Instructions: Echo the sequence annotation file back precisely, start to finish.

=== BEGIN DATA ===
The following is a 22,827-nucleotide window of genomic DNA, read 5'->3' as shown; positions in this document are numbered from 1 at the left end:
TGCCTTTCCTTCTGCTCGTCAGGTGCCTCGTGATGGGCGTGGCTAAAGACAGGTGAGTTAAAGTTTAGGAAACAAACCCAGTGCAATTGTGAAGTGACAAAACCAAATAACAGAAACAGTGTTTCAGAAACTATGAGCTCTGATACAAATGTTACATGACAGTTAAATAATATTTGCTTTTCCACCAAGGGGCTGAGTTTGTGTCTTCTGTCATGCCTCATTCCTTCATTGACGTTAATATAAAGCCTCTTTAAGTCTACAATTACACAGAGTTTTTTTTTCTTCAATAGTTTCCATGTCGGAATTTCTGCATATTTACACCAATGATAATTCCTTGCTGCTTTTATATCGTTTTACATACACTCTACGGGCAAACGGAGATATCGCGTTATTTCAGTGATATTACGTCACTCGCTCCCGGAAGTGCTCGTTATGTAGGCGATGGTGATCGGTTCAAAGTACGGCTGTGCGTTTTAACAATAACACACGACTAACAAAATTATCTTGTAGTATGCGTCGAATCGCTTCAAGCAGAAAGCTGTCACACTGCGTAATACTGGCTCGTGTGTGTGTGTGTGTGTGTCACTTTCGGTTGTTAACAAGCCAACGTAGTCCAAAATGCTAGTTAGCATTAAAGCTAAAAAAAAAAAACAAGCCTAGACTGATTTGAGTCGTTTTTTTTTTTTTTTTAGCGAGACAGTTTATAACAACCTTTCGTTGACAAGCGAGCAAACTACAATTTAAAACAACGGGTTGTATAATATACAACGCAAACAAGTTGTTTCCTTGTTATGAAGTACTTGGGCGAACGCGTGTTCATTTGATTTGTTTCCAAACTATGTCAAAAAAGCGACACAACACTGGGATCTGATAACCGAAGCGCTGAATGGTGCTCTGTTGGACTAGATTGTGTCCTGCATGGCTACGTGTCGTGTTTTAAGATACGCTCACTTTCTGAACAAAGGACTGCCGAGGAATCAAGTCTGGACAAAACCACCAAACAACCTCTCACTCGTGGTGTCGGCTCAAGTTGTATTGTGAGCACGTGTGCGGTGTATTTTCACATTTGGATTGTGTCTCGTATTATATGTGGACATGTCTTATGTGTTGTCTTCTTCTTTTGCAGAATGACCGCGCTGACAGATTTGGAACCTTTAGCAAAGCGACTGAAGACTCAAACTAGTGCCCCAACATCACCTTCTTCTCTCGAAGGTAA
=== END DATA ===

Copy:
The following is a 22,827-nucleotide window of genomic DNA, read 5'->3' as shown; positions in this document are numbered from 1 at the left end:
TGCCTTTCCTTCTGCTCGTCAGGTGCCTCGTGATGGGCGTGGCTAAAGACAGGTGAGTTAAAGTTTAGGAAACAAACCCAGTGCAATTGTGAAGTGACAAAACCAAATAACAGAAACAGTGTTTCAGAAACTATGAGCTCTGATACAAATGTTACATGACAGTTAAATAATATTTGCTTTTCCACCAAGGGGCTGAGTTTGTGTCTTCTGTCATGCCTCATTCCTTCATTGACGTTAATATAAAGCCTCTTTAAGTCTACAATTACACAGAGTTTTTTTTTCTTCAATAGTTTCCATGTCGGAATTTCTGCATATTTACACCAATGATAATTCCTTGCTGCTTTTATATCGTTTTACATACACTCTACGGGCAAACGGAGATATCGCGTTATTTCAGTGATATTACGTCACTCGCTCCCGGAAGTGCTCGTTATGTAGGCGATGGTGATCGGTTCAAAGTACGGCTGTGCGTTTTAACAATAACACACGACTAACAAAATTATCTTGTAGTATGCGTCGAATCGCTTCAAGCAGAAAGCTGTCACACTGCGTAATACTGGCTCGTGTGTGTGTGTGTGTGTGTCACTTTCGGTTGTTAACAAGCCAACGTAGTCCAAAATGCTAGTTAGCATTAAAGCTAAAAAAAAAAAACAAGCCTAGACTGATTTGAGTCGTTTTTTTTTTTTTTTTAGCGAGACAGTTTATAACAACCTTTCGTTGACAAGCGAGCAAACTACAATTTAAAACAACGGGTTGTATAATATACAACGCAAACAAGTTGTTTCCTTGTTATGAAGTACTTGGGCGAACGCGTGTTCATTTGATTTGTTTCCAAACTATGTCAAAAAAGCGACACAACACTGGGATCTGATAACCGAAGCGCTGAATGGTGCTCTGTTGGACTAGATTGTGTCCTGCATGGCTACGTGTCGTGTTTTAAGATACGCTCACTTTCTGAACAAAGGACTGCCGAGGAATCAAGTCTGGACAAAACCACCAAACAACCTCTCACTCGTGGTGTCGGCTCAAGTTGTATTGTGAGCACGTGTGCGGTGTATTTTCACATTTGGATTGTGTCTCGTATTATATGTGGACATGTCTTATGTGTTGTCTTCTTCTTTTGCAGAATGACCGCGCTGACAGATTTGGAACCTTTAGCAAAGCGACTGAAGACTCAAACTAGTGCCCCAACATCACCTTCTTCTCTCGAAGGTAA